Environment outweighs the effects of fishing in regulating demersal community structure in an exploited marine ecosystem
|Author(s)||Mérillet Laurene1, 2, Kopp Dorothee2, Robert Marianne2, Mouchet Maud1, Pavoine Sandrine1|
|Affiliation(s)||1 : UMR 7204 MNHN‐UPMC‐CNRS Centre d'Ecologie et de Sciences de la COnservation 43 rue BuffonCP135, 75005 Paris , France
2 : Ifremer, Unité de Sciences et Technologies halieutiques Laboratoire de Technologie et Biologie Halieutique, 8 rue François Toullec, 56100 Lorient, France
|Source||Global Change Biology (1354-1013) (Wiley), 2020-04 , Vol. 26 , N. 4 , P. 2106-2119|
|WOS© Times Cited||8|
|Keyword(s)||bottom trawl survey, Celtic Sea, fishing effort, marine resources, spatio-temporal dynamics, stability, STATICO multivariate analysis|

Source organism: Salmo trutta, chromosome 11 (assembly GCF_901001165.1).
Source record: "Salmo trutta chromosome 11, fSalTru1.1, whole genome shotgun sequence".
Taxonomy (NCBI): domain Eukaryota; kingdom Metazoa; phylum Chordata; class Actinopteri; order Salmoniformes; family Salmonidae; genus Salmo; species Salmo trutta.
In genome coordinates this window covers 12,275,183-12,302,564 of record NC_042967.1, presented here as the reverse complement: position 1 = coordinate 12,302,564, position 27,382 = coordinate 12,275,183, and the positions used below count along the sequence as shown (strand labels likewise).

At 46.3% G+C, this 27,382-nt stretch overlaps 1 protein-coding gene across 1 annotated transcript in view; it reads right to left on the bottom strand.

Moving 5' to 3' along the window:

Global climate change has already caused bottom temperatures of coastal marine ecosystems to increase worldwide. These ecosystems face many pressures, of which fishing is one of the most important. While consequences of global warming on commercial species are studied extensively, the importance of the increase in bottom temperature and of variation in fishing effort is more rarely considered together in these exploited ecosystems. Using a 17‐year time series from an international bottom‐trawl survey, we investigated co‐variations of an entire demersal ecosystem (101 taxa) with the environment in the Celtic Sea. Our results showed that over the past two decades, biotic communities in the Celtic Sea were likely controlled more by environmental variables than fisheries, probably due to its long history of exploitation. At the scale of the entire zone, relations between taxa and the environment remained stable over the years, but at a local scale, in the center of the Celtic Sea, dynamics were driven by inter‐annual variation in temperature. Fishing was an important factor structuring species assemblages at the beginning of the time series (2000) but decreased in importance after 2009. This was most likely caused by a change in spatial distribution of fishing effort, following a change in targeted taxa from nephrops to deeper water anglerfish that did not co‐vary with fishing effort. Increasing bottom temperatures could induce additional changes in the coming years, notably in the cold‐water commercial species cod, hake, nephrops and American plaice. We showed that analyzing co‐variation is an effective way to screen a large number of taxa and highlight those that may be most susceptible to future simultaneous increases in temperature and changes in exploitation pattern by fisheries. This information can be particularly relevant for ecosystem assessments.